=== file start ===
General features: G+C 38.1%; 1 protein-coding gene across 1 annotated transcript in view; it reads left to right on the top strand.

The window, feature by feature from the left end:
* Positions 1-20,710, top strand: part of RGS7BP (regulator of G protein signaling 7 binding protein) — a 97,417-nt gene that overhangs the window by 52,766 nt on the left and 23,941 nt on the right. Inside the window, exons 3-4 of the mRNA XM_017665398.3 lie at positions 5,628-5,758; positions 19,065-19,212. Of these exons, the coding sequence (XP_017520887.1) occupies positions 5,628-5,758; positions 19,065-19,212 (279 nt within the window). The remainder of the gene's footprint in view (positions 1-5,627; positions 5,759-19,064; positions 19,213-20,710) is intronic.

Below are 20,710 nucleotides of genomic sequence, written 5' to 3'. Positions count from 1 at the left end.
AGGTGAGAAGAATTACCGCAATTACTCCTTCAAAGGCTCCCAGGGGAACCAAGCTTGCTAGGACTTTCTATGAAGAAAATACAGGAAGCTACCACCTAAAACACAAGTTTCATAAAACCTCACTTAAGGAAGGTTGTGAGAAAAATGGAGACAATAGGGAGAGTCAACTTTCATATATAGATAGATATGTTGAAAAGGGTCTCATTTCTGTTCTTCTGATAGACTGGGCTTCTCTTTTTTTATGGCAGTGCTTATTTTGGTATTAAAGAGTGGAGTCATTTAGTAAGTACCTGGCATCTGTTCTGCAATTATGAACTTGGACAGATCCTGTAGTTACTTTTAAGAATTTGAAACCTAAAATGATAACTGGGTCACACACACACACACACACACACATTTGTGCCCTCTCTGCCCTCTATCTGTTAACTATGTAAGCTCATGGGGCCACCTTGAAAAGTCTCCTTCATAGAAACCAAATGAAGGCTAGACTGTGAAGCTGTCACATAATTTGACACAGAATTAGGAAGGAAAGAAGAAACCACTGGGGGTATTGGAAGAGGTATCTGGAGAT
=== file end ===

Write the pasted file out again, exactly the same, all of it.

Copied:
General features: G+C 38.1%; 1 protein-coding gene across 1 annotated transcript in view; it reads left to right on the top strand.

The window, feature by feature from the left end:
* Positions 1-20,710, top strand: part of RGS7BP (regulator of G protein signaling 7 binding protein) — a 97,417-nt gene that overhangs the window by 52,766 nt on the left and 23,941 nt on the right. Inside the window, exons 3-4 of the mRNA XM_017665398.3 lie at positions 5,628-5,758; positions 19,065-19,212. Of these exons, the coding sequence (XP_017520887.1) occupies positions 5,628-5,758; positions 19,065-19,212 (279 nt within the window). The remainder of the gene's footprint in view (positions 1-5,627; positions 5,759-19,064; positions 19,213-20,710) is intronic.

Below are 20,710 nucleotides of genomic sequence, written 5' to 3'. Positions count from 1 at the left end.
AGGTGAGAAGAATTACCGCAATTACTCCTTCAAAGGCTCCCAGGGGAACCAAGCTTGCTAGGACTTTCTATGAAGAAAATACAGGAAGCTACCACCTAAAACACAAGTTTCATAAAACCTCACTTAAGGAAGGTTGTGAGAAAAATGGAGACAATAGGGAGAGTCAACTTTCATATATAGATAGATATGTTGAAAAGGGTCTCATTTCTGTTCTTCTGATAGACTGGGCTTCTCTTTTTTTATGGCAGTGCTTATTTTGGTATTAAAGAGTGGAGTCATTTAGTAAGTACCTGGCATCTGTTCTGCAATTATGAACTTGGACAGATCCTGTAGTTACTTTTAAGAATTTGAAACCTAAAATGATAACTGGGTCACACACACACACACACACACACATTTGTGCCCTCTCTGCCCTCTATCTGTTAACTATGTAAGCTCATGGGGCCACCTTGAAAAGTCTCCTTCATAGAAACCAAATGAAGGCTAGACTGTGAAGCTGTCACATAATTTGACACAGAATTAGGAAGGAAAGAAGAAACCACTGGGGGTATTGGAAGAGGTATCTGGAGAT